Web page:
Water Storage Capacity Of The Martian Mantle Through Time

By Keith Cowing
June 1, 2022
Filed under
Water Storage Capacity Of The Martian Mantle Through Time
H2O storage capacity diagrams of Martian (a; model-averaged estimate from this study) and terrestrial (b; Dong et al., 2021) mantle assemblages between 3 and 22 GPa. The bulk H2O storage capacities at each P–T were estimated from the H2O storage capacities of the stable phases and their relative abundances. The thermodynamically-stable mantle assemblages were calculated for a bulk silicate Mars composition (Taylor, 2013) and a terrestrial depleted MORB mantle composition (Workman and Hart, 2005) using the thermodynamic code HeFESTo (Stixrude and Lithgow-Bertelloni, 2005, 2011). The anhydrous mantle solidi for Mars and Earth are from Duncan et al. (2018) and Herzberg et al. (2000), respectively. Mantle phases are labeled as: ol→olivine, wd→wadsleyite, rw→ringwoodite, fp→ferropericlase, cpx→clinopyroxene, opx→orthopyroxene, hpcpx→high‐ pressure clinopyroxene, ak→akimotoite, st→stishovite, and capv→CaSiO3 perovskite.

Water has been stored in the Martian mantle since its formation, primarily in nominally anhydrous minerals. The short-lived early hydrosphere and intermittently flowing water on the Martian surface may have been supplied and replenished by magmatic degassing of water from the mantle.

Estimating the water storage capacity of the solid Martian mantle places important constraints on its water inventory and helps elucidate the sources, sinks, and temporal variations of water on Mars. In this study, we applied a bootstrap aggregation method to investigate the effects of iron on water storage capacities in olivine, wadsleyite, and ringwoodite, based on high-pressure experimental data compiled from the literature, and we provide a quantitative estimate of the upper bound of the bulk water storage capacity in the FeO-rich solid Martian mantle.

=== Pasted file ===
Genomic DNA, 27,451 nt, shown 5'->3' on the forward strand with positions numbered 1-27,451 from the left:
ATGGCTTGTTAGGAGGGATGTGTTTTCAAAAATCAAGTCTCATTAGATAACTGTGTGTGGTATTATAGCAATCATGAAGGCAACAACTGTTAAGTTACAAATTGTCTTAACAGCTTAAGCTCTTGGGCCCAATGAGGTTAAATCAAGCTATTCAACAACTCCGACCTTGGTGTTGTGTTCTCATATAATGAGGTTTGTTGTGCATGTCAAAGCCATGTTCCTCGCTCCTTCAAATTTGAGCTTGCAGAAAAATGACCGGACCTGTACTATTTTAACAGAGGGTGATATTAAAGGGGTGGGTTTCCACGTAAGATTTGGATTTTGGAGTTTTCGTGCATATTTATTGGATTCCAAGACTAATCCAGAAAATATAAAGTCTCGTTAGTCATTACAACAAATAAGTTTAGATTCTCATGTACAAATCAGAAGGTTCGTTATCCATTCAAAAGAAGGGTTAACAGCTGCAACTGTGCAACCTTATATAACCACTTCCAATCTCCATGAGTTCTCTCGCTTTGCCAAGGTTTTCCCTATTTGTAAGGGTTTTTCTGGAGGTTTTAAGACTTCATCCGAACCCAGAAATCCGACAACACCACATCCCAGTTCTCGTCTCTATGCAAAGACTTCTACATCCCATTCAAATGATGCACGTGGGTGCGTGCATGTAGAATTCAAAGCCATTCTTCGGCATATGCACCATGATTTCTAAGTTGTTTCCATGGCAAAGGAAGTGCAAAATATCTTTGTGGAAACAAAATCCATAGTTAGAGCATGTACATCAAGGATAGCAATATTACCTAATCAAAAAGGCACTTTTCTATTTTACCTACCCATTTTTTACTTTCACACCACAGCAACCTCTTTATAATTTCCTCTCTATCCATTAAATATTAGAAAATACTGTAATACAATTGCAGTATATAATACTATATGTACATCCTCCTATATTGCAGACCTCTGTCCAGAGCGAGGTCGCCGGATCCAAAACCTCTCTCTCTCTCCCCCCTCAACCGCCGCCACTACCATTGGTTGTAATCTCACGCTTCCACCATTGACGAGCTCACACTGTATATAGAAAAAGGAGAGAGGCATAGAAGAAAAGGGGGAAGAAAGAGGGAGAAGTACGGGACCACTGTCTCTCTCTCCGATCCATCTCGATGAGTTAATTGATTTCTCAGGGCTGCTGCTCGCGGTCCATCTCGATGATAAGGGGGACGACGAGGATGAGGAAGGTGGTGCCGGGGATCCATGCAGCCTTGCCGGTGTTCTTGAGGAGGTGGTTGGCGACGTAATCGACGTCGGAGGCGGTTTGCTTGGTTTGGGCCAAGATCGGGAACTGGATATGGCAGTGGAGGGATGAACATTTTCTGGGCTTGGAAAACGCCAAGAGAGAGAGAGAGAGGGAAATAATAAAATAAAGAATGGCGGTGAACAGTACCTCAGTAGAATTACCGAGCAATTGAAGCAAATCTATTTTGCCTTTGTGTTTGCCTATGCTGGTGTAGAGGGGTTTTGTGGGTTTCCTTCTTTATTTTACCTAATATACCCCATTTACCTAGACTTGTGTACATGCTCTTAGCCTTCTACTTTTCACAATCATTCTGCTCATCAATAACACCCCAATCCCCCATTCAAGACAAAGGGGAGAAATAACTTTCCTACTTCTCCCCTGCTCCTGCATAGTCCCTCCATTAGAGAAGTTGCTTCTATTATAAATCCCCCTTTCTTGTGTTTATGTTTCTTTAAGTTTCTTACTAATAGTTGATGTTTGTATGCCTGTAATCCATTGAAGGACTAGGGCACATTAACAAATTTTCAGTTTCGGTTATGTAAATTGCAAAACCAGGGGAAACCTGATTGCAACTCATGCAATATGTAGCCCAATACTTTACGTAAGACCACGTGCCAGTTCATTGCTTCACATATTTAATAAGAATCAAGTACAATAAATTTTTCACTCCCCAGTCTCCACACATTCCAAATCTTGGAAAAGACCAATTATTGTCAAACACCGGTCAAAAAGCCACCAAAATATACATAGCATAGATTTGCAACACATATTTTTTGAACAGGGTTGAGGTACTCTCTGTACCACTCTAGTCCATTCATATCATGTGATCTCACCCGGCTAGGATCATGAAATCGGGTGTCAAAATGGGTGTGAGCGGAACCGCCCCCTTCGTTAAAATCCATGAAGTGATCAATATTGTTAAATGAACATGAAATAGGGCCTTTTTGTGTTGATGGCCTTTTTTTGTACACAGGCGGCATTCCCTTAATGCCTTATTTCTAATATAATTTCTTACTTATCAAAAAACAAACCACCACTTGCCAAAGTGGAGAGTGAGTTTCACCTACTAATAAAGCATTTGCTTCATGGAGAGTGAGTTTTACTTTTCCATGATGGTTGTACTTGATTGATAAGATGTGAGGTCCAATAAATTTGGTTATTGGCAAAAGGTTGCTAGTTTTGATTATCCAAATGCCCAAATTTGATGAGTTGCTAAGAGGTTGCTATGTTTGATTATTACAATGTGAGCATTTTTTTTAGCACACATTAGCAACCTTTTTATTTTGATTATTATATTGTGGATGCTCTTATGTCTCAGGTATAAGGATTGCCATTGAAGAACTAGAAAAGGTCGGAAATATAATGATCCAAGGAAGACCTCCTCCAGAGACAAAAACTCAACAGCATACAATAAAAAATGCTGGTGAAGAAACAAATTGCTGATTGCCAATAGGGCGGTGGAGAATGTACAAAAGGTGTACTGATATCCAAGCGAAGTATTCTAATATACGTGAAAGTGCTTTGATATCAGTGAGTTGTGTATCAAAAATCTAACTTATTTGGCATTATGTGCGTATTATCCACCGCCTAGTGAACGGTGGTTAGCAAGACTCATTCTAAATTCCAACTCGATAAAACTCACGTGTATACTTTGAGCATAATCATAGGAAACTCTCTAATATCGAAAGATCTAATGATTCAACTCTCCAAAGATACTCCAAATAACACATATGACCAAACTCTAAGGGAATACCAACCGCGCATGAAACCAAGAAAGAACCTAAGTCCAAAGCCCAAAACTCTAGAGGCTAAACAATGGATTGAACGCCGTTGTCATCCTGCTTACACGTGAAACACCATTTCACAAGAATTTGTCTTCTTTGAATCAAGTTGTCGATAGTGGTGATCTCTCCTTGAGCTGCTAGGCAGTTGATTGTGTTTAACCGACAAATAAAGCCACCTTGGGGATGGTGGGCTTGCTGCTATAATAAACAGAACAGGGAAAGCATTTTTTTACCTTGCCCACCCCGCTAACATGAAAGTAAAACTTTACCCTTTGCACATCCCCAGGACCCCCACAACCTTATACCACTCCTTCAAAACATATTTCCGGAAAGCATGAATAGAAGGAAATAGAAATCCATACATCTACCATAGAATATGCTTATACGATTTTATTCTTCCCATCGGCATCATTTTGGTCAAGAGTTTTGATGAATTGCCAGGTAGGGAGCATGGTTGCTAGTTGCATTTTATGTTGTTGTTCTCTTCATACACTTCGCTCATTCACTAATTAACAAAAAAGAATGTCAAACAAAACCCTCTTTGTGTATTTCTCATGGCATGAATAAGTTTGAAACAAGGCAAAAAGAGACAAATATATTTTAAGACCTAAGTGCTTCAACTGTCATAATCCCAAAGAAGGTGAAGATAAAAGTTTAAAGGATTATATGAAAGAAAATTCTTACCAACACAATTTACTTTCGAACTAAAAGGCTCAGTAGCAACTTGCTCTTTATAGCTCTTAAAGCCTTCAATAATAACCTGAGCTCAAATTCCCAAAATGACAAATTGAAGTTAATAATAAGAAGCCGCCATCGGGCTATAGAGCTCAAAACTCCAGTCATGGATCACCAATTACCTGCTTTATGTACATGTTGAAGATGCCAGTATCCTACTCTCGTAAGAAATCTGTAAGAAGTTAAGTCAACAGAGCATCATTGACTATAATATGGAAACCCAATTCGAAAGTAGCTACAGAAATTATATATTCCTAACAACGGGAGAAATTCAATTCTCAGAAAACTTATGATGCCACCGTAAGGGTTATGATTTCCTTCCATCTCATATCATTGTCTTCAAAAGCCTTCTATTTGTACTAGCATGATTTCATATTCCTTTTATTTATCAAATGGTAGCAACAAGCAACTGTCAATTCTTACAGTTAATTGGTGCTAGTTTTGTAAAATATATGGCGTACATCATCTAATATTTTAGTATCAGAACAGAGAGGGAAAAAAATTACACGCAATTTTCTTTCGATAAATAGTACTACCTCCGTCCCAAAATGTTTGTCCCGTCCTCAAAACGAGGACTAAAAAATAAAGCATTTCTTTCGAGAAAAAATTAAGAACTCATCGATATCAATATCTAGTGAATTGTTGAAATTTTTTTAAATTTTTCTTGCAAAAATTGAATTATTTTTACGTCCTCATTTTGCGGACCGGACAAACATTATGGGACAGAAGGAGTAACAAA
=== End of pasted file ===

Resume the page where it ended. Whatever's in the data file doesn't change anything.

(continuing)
Along a series of areotherms at different mantle potential temperatures (Tp), we estimated a water storage capacity equal to 9.0+2.8−2.2 km Global Equivalent Layer (GEL) for the present-day Martian mantle at Tp = 1600 K and 4.9+1.7−1.5 km GEL for the initial Martian mantle at Tp = 1900 K. The water storage capacity of the Martian mantle increases with secular cooling through time, but due to the lack of an efficient water recycling mechanism on Mars, its actual mantle water content may be significantly lower than its water storage capacity today.

Junjie Dong, Rebecca A. Fischer, Lars P. Stixrude, Carolina R. Lithgow-Bertelloni, Zachary T. Eriksen, Matthew C. Brennan

Comments: 52 pages including supplementary materials, 14 figures, 13 tables; manuscript accepted for publication in Icarus
Subjects: Geophysics (physics.geo-ph); Earth and Planetary Astrophysics (astro-ph.EP)
Cite as: arXiv:2205.15450 [physics.geo-ph] (or arXiv:2205.15450v1 [physics.geo-ph] for this version)
Submission history
From: Junjie Dong
[v1] Mon, 30 May 2022 22:17:14 UTC (9,863 KB)

Explorers Club Fellow, ex-NASA Space Station Payload manager/space biologist, Away Teams, Journalist, Lapsed climber, Synaesthete, Na’Vi-Jedi-Freman-Buddhist-mix, ASL, Devon Island and Everest Base Camp veteran, (he/him) 🖖🏻